For the decoration I filled a 12″ white fabric panel with heat and bond backed fabric shapes (cut on scan n cut from basic shapes library) and ironed them in place when I was happy with the layout. I then satin stitched around each shape to complete the panel.

I cut four strips of 2″ wide brown fabric – aiming for a wood frame effect and sewed them around the panel then ironed under the raw edge and stitched the whole onto my red front rectangle

to make up the cushion I folded 2″ under and under again on each of the back panels and top stitched the turned hem in place. I put the finished front piece face up and laid the back panels outside down on top so that the hems created overlapped in the centre. With lots of pins to keep everything square, I then sewed a half inch seam around all four sides.

turn inside out, press, job done!

Handy lip balm key ring holders

Scrap buster quick gifts to make a couple of key rings that hold convenient ‘Burt’s bees’ lip balms

Method: cut two rectangles of fabric, contrasting if you want a different lining or the same if you don’t. My rectangles were 1 3/4 inches wide by 8 inches tall. Sew face together around three edges (leave one of the widths open) with a tiny seam allowance then turn inside out. Poke out the corners. Press if you can.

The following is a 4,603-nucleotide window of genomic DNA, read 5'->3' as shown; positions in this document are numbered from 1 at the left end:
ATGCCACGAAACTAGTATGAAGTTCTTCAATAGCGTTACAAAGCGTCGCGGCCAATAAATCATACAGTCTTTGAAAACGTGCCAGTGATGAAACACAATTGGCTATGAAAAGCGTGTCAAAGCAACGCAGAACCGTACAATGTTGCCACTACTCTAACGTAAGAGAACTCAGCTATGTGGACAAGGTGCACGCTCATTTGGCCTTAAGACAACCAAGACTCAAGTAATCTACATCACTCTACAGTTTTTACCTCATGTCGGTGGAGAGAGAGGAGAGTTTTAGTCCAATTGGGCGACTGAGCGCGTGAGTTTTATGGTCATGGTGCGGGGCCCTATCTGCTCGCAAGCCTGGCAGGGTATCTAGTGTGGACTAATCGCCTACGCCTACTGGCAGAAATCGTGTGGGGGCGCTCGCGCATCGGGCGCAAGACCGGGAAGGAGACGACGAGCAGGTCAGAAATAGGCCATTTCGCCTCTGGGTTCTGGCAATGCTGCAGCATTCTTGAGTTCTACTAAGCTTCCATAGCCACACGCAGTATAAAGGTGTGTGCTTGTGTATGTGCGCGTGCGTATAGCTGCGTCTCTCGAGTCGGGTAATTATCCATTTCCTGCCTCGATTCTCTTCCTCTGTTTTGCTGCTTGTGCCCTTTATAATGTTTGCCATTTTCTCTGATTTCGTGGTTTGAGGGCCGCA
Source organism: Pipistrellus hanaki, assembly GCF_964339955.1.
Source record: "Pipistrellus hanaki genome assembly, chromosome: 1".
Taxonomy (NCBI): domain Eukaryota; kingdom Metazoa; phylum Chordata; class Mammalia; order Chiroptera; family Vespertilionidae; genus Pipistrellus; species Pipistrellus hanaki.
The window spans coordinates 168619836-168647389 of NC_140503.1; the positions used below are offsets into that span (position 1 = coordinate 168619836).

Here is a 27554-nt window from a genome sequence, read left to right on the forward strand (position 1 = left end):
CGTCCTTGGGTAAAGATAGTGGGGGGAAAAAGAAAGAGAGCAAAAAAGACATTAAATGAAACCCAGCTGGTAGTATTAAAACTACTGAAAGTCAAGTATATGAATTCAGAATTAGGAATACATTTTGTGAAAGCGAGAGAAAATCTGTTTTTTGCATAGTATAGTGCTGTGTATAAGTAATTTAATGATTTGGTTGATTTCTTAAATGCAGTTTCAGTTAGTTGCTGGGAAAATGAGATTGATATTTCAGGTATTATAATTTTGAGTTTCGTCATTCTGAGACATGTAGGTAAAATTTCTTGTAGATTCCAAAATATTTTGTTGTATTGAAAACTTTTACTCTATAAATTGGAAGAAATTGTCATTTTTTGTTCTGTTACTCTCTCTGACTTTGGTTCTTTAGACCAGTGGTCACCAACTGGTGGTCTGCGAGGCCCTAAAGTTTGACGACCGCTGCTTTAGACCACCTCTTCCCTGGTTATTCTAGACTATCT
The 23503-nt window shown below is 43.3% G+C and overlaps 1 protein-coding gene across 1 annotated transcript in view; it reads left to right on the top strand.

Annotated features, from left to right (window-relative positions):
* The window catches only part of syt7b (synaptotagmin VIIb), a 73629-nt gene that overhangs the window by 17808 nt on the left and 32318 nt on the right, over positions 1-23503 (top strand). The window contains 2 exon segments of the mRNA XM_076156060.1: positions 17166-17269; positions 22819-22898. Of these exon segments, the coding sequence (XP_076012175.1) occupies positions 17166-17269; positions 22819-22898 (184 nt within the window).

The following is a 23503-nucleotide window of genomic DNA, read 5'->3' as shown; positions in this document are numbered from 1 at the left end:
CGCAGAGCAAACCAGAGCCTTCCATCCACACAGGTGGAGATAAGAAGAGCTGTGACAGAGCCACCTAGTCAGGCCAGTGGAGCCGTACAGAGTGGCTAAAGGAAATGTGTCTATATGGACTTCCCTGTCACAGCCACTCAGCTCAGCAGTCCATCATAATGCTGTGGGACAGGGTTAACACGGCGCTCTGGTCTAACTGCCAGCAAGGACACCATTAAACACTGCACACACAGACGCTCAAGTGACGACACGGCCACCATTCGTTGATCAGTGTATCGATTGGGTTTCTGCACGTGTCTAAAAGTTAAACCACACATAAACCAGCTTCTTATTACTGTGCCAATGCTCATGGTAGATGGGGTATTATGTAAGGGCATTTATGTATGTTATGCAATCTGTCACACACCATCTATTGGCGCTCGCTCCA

With the open seam at the top, and whatever you want to be the lining face down, fold up about 2 1/2 inches from the bottom, just enough to form a pocket for the lip balm. Sew each edge of the pocket, again with the smallest seam allowance you can manage. Check the balm will fit snugly or seam with a bit bigger allowance before you flip inside out so the pocket seams are concealed.

Now take the open edge and fold 2 inches over a key ring, turn the raw edge under again and top stitch so that the raw edge is hidden. Make sure you keep the key ring well away from the machine needle or ladder stitch by hand if too fiddly for machine work.

job done!

 

Cutlery pouches


a little something for the Christmas table

I need to use some of my lovely Christmas papers so made up the set of cutlery pouches as a gift for someone I know likes the concept.